It’s Been a Year Since Chase Elliott and Kyle Larson Signaled Start of an Unfulfilling Season
Only at Hendrick Motorsports can everyone come home after an 11-win season and wonder what went wrong. Any other team would be partying until the next season’s Speedweeks over so many trips to Victory Lane. But Chase Elliott, Kyle Larson, and the rest of HMS had an empty feeling.
This weekend at Fontana marks the anniversary of the first sign the wheels were about to fall off, and it wasn’t because of the new-fangled, single-lug nut wheel.
Kyle Larson ushered out the Gen 6 era with a memorable season
Kyle Larson’s successful return from his suspension was the dominant story of the 2021 NASCAR Cup Series. The driver of the No. 5 Chevy won 10 regular-season races, the All-Star Race, and the season championship.
It was an impressive display in the final season of the Gen 6 car, but the entire organization sparkled. Chase Elliott won twice and joined Larson in the Championship 4, Alex Bowman triumphed four times, and William Byron also hit Victory Lane once. Jumping from seven wins in points races to 17 in the span of a year created excitement about 2022.
It sounds funny to say considering Hendrick Motorsports drivers won 11 times last season, but the introduction of the Next Gen car did bring parity to the Cup Series. Overall, 19 drivers came away with wins in the 36 points races. Larson slipped from 10 wins to three, but Elliott scored five victories.
However, Larson missed a return to the Championship 4. Elliott wasn’t competitive in Phoenix, placing 28th. And that’s how the winningest organization in Cup Series history came out of 2022 feeling dissatisfied with how it played out.
This weekend at Fontana reminds us where 2022 went wrong
Assuming rain and snow don’t wipe out the action, this weekend at Auto Club Speedway in Fontana, California, will represent the first Cup Series action there since the second race of the 2022 NASCAR season. It’s unlikely anyone at Hendrick Motorsports is looking back fondly at the results of the Wise Power 400.
Alex Bowman finished 25th and Chase Elliott 26th, but at least they were still running at the checkered flag. William Byron was in a wreck with Ryan Blaney three-quarters of the way through the race and bowed out early in 34th place.
The winner? Kyle Larson. Despite being one of seven drivers sent to the back of the field for unapproved adjustments, Larson took the lead from Joey Logano with seven laps to go and stayed out front the rest of the way.
That wasn’t the story of the day, however.
A Ross Chastain spin on Lap 173 brought out a caution flag. When action resumed, Larson went low to outmaneuver Elliott and Chase Briscoe for the lead. One lap later, Elliott and Joey Logano came up to challenge. Larson moved up the track and put his teammate into the wall, plunging Elliott 18 spots back.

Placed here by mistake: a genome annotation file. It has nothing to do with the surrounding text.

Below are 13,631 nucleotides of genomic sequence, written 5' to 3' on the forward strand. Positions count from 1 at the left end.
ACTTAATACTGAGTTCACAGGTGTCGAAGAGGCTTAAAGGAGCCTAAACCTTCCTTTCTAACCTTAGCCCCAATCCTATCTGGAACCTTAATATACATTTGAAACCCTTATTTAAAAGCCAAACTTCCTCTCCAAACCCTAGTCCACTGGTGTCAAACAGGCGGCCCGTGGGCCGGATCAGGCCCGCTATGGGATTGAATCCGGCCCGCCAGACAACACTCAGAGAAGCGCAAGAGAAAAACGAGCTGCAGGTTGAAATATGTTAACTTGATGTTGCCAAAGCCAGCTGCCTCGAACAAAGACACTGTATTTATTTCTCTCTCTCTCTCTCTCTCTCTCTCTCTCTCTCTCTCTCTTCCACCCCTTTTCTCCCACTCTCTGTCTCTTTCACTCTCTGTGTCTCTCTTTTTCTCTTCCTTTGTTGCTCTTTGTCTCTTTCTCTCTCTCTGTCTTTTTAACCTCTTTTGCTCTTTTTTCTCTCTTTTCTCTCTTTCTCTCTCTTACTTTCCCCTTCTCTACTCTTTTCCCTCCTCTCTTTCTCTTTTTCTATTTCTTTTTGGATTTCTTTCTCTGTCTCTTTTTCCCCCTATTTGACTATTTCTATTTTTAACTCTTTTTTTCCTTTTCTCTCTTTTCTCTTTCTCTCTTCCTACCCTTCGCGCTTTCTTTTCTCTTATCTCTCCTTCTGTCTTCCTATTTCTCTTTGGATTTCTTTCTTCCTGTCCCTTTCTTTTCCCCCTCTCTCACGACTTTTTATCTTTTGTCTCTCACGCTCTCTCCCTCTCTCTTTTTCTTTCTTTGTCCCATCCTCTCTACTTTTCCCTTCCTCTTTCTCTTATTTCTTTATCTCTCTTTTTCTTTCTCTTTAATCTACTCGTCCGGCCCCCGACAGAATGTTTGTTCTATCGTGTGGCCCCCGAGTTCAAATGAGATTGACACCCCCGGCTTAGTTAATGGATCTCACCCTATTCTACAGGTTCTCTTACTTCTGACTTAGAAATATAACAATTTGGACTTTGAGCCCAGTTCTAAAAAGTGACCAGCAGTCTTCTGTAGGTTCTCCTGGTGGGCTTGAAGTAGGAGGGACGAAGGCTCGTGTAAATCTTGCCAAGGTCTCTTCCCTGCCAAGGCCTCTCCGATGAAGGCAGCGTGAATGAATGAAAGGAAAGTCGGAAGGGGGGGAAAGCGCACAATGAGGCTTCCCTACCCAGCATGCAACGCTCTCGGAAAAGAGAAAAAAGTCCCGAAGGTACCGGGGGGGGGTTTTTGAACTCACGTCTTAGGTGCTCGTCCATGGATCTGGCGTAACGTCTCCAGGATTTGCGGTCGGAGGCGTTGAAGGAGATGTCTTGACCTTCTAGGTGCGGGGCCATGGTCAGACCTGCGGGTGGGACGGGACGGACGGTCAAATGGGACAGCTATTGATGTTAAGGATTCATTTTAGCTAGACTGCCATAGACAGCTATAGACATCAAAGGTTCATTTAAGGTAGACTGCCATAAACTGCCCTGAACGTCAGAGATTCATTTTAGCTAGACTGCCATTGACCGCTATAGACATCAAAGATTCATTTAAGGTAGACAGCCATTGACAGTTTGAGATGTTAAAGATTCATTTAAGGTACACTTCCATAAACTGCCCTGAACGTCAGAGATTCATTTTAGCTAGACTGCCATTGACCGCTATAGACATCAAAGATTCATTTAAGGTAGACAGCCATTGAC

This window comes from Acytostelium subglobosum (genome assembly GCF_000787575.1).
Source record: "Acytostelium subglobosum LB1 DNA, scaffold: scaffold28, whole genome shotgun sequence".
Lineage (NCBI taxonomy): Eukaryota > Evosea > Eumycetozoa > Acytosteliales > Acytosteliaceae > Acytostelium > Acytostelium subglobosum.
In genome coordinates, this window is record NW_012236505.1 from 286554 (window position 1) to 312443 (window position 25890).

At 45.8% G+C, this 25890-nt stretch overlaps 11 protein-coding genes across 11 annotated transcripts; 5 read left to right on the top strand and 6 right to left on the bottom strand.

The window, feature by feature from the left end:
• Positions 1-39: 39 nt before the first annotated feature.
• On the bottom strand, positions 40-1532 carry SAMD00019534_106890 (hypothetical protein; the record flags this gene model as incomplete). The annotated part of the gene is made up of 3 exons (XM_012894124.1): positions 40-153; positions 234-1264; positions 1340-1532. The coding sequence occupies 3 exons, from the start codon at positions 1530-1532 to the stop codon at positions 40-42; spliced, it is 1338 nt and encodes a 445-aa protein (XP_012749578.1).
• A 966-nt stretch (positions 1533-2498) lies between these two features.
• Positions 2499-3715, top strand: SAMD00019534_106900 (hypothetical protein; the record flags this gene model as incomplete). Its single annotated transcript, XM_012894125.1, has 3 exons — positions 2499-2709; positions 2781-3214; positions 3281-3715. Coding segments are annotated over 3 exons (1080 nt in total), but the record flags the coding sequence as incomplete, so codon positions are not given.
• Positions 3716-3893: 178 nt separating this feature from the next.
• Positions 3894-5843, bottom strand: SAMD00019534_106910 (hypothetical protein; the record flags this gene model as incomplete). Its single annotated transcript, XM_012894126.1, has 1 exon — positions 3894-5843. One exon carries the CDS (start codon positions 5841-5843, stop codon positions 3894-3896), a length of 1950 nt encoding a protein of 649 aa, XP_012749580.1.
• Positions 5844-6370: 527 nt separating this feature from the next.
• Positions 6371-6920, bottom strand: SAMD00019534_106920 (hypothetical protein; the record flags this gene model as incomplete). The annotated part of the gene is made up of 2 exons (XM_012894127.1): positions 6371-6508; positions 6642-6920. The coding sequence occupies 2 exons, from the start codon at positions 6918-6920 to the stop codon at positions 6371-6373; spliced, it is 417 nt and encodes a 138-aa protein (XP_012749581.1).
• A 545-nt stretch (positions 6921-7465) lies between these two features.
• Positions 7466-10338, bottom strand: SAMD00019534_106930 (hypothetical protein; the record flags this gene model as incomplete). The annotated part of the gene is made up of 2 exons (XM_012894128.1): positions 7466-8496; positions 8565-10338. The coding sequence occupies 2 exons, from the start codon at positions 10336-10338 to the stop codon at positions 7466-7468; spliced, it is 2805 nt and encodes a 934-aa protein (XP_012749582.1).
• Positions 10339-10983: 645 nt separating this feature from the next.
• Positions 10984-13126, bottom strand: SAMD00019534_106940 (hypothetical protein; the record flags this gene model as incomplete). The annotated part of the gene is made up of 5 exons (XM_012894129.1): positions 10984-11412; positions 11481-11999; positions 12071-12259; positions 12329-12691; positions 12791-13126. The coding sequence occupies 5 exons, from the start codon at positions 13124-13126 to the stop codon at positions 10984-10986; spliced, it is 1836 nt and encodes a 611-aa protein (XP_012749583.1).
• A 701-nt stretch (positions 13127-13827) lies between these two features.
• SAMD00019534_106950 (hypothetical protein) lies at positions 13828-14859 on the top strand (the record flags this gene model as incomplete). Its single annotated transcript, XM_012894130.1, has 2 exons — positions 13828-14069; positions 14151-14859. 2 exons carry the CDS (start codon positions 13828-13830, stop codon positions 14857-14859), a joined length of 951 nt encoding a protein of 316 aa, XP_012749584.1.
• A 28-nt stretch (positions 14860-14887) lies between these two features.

Larson plausibly explained that Logano coming hard on the inside distracted him from realizing how much ground Elliott was making to his right. Nevertheless, Elliott came away upset, and owner Rick Hendrick called a meeting for all four drivers.
Things got better for a time
One week after the Fontana incident. Alex Bowman won at Las Vegas. Two weeks later, William Byron won at Atlanta. When Chase Elliott emerged victorious at Dover, the entire Hendrick Motorsports quartet owned wins in the first 11 races.
All seemed OK until the Cup Series reached Watkins Glen in mid-August. There, Larson forced Elliott out of the lead at Turn 1 on the final restart and went on to his second victory of the season. Elliott placed fourth, and there was little doubt that Larson knew who was where and what the ramifications of his muscle move would be.
“I think Fontana was easier to get over for him because it was the first time something happened,” Larson said last week, according to NBC Sports. “I think Watkins Glen was tougher to get over because it happened a second time. But I think since then — I mean, it took weeks, I would say, to get moved on from it. But I feel like we’re in a good, an OK spot right now.”
Watkins Glen was frustrating but less concerning for Elliott since he had all but sewn up the regular-season championship and the haul of 15 bonus playoff points. Still, Larson forcing him wide cost the 2020 Cup champ a potential victory and the five more playoff points that would have come with it.
“It was a rough few weeks for me in my seat,” Larson admitted. “So, I don’t want to be a part of that ever again.”
Elliott and Larson went on to win once apiece in the playoffs, but Larson’s victory at Homestead-Miami came after he’d already been eliminated from a potential return to the Championship 4. Elliott’s Talladega win got him to the semifinals but proved meaningless five weeks later at Phoenix.
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